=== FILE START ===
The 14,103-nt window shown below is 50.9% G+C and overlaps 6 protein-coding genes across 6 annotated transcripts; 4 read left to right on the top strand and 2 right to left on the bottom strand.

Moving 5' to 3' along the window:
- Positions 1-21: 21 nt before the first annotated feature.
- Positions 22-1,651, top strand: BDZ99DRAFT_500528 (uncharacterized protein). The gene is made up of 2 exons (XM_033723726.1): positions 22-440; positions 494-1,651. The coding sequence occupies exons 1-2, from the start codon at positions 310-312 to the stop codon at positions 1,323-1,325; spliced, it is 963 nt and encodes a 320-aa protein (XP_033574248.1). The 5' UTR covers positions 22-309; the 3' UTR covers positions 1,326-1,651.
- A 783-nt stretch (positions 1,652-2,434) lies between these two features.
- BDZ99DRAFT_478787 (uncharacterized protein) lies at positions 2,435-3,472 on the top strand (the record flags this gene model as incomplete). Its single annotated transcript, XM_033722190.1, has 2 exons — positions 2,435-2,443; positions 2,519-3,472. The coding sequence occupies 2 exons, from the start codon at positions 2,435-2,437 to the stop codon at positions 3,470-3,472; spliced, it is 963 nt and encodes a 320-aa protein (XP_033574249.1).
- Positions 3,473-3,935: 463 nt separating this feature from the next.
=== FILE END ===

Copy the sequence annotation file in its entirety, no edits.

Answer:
The 14,103-nt window shown below is 50.9% G+C and overlaps 6 protein-coding genes across 6 annotated transcripts; 4 read left to right on the top strand and 2 right to left on the bottom strand.

Moving 5' to 3' along the window:
- Positions 1-21: 21 nt before the first annotated feature.
- Positions 22-1,651, top strand: BDZ99DRAFT_500528 (uncharacterized protein). The gene is made up of 2 exons (XM_033723726.1): positions 22-440; positions 494-1,651. The coding sequence occupies exons 1-2, from the start codon at positions 310-312 to the stop codon at positions 1,323-1,325; spliced, it is 963 nt and encodes a 320-aa protein (XP_033574248.1). The 5' UTR covers positions 22-309; the 3' UTR covers positions 1,326-1,651.
- A 783-nt stretch (positions 1,652-2,434) lies between these two features.
- BDZ99DRAFT_478787 (uncharacterized protein) lies at positions 2,435-3,472 on the top strand (the record flags this gene model as incomplete). Its single annotated transcript, XM_033722190.1, has 2 exons — positions 2,435-2,443; positions 2,519-3,472. The coding sequence occupies 2 exons, from the start codon at positions 2,435-2,437 to the stop codon at positions 3,470-3,472; spliced, it is 963 nt and encodes a 320-aa protein (XP_033574249.1).
- Positions 3,473-3,935: 463 nt separating this feature from the next.